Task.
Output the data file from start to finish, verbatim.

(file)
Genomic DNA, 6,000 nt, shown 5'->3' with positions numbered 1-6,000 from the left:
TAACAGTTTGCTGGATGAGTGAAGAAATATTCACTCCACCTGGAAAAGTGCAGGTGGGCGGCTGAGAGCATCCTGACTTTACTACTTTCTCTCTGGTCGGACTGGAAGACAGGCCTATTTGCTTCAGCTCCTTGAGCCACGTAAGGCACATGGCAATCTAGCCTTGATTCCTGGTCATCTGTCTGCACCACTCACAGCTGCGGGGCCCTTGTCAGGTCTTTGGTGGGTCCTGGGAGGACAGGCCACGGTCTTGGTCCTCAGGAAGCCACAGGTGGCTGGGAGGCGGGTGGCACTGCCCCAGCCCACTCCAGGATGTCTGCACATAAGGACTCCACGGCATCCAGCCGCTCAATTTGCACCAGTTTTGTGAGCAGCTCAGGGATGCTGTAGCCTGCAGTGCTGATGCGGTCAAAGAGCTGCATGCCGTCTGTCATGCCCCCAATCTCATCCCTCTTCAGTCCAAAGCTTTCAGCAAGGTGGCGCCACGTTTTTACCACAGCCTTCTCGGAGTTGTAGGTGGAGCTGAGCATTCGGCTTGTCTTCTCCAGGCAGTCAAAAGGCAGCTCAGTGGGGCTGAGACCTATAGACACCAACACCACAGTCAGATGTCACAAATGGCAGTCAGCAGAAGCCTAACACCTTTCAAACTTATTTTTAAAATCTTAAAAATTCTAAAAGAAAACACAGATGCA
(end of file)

Genomic DNA, 6,000 nt, shown 5'->3' with positions numbered 1-6,000 from the left:
TAACAGTTTGCTGGATGAGTGAAGAAATATTCACTCCACCTGGAAAAGTGCAGGTGGGCGGCTGAGAGCATCCTGACTTTACTACTTTCTCTCTGGTCGGACTGGAAGACAGGCCTATTTGCTTCAGCTCCTTGAGCCACGTAAGGCACATGGCAATCTAGCCTTGATTCCTGGTCATCTGTCTGCACCACTCACAGCTGCGGGGCCCTTGTCAGGTCTTTGGTGGGTCCTGGGAGGACAGGCCACGGTCTTGGTCCTCAGGAAGCCACAGGTGGCTGGGAGGCGGGTGGCACTGCCCCAGCCCACTCCAGGATGTCTGCACATAAGGACTCCACGGCATCCAGCCGCTCAATTTGCACCAGTTTTGTGAGCAGCTCAGGGATGCTGTAGCCTGCAGTGCTGATGCGGTCAAAGAGCTGCATGCCGTCTGTCATGCCCCCAATCTCATCCCTCTTCAGTCCAAAGCTTTCAGCAAGGTGGCGCCACGTTTTTACCACAGCCTTCTCGGAGTTGTAGGTGGAGCTGAGCATTCGGCTTGTCTTCTCCAGGCAGTCAAAAGGCAGCTCAGTGGGGCTGAGACCTATAGACACCAACACCACAGTCAGATGTCACAAATGGCAGTCAGCAGAAGCCTAACACCTTTCAAACTTATTTTTAAAATCTTAAAAATTCTAAAAGAAAACACAGATGCA